Posted by Peggy | Filed under Musings
Ever since I saw a framed vintage Olivetti poster a few weeks back at an antique store, I've been somewhat obsessed at finding another one just like it online. Well, I guess that's what happens when you say, "I'll think about…" to the sales person because the next day, someone came along and purchased it. While I was doing all sorts of research, I found more posters (some even better than the one that I started with), ads, manuals… I particularly like this ad (above) for their blue-green potrable typewriter in 1970, featuring Twiggy. So I put together a few of my favorites to share with you here – they truly are feasts for the eyes. The colors and graphics are vibrant and fun. Corky at times, but I think it fits the Olivetti look and personality. And all these great designs for a typewriter, gotta love that. Sadly I couldn't find the one that I saw at the store… should have known it was a rare piece!
Have you ever wondered, standing in front of a fabulous piece of vintage furniture, whether you are purchasing a genuine or replica design? Be it a chair, table, lamp, or even a clock? This pair of vintage chairs really piqued my curiosity when I spotted them sitting outside an antique store. No doubt my first thought was, “Yes! I found a pair of vintage Eames fiberglass shell chairs!” When I flipped them over to see if they bore any markings on the bottom – there were none – my heart quickly sank. The base/frame was a bit questionable as well, so that didn't help with the situation neither. Still, I wasn't entirely convinced. What if these are in fact the originals and they are just so worn out that the markings were gone? So I conducted my own investigation, well, more like research really. What I came across was more than just "evidence" that the pair of chairs I saw were indeed not originals (boo!), but rather a whole lot of vintage Eames product literatures, postcards, color swatches, order forms… There is something very nostalgic and magical about these printed materials. Or maybe it’s just really refreshing to see them on such a simple and basic level. There are no bells and whistles, just good, honest designs. Got to appreciate that…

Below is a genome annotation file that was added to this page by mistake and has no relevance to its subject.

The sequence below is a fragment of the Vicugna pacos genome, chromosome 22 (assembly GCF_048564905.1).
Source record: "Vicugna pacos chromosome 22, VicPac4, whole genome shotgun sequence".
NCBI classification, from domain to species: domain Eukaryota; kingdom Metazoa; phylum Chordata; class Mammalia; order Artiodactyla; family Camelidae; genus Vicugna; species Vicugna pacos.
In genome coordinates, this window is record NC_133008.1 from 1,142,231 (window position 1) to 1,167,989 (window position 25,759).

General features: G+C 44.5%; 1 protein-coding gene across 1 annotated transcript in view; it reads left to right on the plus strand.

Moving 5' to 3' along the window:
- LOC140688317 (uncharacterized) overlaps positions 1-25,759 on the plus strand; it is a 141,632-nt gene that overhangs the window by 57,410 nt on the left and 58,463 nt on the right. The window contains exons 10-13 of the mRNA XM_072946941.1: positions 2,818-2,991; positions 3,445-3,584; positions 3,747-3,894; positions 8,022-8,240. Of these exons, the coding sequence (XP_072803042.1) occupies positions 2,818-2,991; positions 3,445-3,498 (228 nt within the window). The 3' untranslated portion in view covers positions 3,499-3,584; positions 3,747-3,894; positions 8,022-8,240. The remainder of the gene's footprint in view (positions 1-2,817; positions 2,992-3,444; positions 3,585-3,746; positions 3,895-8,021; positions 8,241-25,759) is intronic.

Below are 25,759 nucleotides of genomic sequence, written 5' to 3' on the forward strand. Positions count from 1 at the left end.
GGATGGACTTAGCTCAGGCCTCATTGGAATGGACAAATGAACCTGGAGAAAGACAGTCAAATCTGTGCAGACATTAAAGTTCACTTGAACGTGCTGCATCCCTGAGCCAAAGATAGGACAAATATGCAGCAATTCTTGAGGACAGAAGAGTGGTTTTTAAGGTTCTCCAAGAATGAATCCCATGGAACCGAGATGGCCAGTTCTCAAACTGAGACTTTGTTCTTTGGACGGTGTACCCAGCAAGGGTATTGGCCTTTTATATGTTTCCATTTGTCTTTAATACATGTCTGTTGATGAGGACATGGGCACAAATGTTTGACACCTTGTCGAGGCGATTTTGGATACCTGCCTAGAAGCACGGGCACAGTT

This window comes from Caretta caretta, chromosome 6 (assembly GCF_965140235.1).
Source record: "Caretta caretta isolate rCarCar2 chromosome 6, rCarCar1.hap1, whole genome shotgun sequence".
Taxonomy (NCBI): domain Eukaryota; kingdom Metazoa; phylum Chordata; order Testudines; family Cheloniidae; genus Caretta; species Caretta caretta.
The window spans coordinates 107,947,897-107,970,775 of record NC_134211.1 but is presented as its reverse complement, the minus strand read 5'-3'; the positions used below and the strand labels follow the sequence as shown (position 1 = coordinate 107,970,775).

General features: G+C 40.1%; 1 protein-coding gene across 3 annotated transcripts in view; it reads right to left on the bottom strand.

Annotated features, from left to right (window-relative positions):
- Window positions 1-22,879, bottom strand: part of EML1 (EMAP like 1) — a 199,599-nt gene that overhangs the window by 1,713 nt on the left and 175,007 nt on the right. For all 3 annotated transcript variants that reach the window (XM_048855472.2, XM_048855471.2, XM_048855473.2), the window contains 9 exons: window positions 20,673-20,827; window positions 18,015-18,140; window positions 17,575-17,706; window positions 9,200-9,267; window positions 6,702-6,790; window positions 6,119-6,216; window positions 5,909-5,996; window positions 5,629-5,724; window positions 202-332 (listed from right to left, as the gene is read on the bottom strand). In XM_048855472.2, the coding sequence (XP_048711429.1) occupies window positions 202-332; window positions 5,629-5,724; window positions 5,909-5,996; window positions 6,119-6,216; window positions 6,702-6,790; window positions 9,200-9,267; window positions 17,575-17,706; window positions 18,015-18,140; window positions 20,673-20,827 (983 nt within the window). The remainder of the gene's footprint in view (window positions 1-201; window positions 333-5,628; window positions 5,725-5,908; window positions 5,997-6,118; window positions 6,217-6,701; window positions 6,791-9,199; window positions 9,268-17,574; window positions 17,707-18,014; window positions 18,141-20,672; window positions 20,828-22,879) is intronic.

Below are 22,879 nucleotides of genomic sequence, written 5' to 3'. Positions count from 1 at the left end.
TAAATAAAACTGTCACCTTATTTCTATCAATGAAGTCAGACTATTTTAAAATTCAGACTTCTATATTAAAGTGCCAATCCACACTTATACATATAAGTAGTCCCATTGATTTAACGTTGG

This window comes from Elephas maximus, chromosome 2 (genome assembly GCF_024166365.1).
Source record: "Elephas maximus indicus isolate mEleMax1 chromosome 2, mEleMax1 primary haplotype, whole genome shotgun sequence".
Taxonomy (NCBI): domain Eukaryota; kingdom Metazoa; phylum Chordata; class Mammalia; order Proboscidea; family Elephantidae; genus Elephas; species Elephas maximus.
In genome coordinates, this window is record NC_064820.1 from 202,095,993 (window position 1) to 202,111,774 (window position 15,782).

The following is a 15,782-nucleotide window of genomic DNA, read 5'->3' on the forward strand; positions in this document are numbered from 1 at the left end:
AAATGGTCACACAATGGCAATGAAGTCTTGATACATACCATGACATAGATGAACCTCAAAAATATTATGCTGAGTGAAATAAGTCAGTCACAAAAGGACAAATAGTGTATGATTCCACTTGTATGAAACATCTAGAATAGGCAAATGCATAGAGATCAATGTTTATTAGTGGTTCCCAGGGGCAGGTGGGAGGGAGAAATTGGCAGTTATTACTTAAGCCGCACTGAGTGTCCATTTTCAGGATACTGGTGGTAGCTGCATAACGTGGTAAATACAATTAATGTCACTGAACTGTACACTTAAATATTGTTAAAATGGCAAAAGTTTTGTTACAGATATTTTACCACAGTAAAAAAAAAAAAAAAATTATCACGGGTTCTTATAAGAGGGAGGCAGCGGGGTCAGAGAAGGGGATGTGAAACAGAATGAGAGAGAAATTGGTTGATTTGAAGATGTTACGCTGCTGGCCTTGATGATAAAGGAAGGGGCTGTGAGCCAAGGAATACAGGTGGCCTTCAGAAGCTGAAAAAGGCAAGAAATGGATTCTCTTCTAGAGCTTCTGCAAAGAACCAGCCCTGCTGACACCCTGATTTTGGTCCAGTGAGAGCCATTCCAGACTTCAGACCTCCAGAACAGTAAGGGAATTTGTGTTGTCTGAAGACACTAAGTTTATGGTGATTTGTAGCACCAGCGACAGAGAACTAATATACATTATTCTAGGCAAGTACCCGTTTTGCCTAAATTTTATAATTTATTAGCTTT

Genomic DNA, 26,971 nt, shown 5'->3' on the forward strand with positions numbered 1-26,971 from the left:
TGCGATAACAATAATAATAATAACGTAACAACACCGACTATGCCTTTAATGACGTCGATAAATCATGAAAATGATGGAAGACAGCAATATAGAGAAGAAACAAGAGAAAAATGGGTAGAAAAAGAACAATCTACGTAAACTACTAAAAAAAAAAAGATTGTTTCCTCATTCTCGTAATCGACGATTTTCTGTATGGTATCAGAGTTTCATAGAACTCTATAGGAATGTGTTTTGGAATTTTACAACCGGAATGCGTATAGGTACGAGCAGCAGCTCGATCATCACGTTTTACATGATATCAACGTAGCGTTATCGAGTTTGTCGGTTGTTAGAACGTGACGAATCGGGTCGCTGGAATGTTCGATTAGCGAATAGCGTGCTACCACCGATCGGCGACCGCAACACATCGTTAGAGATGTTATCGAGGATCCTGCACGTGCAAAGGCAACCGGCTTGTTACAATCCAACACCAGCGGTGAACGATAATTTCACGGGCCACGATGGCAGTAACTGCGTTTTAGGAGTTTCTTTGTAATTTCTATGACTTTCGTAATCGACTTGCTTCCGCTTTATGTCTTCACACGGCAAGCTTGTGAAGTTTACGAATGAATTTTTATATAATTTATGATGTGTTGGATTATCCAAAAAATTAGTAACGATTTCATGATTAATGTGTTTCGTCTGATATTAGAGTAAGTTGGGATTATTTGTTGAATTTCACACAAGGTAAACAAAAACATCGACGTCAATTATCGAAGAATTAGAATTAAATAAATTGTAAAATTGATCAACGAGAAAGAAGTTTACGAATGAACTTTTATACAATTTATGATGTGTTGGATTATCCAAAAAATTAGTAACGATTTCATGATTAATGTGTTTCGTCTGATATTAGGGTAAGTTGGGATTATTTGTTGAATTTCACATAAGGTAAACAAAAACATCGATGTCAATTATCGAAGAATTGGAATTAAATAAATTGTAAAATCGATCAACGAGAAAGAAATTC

Just for fun, found this 1963 vintage Herman Miller poster/ad. If I wasn't convinced before, I am now. Not only were the pair of chairs I saw indeed fakes, and I bet they were circa 1963 too!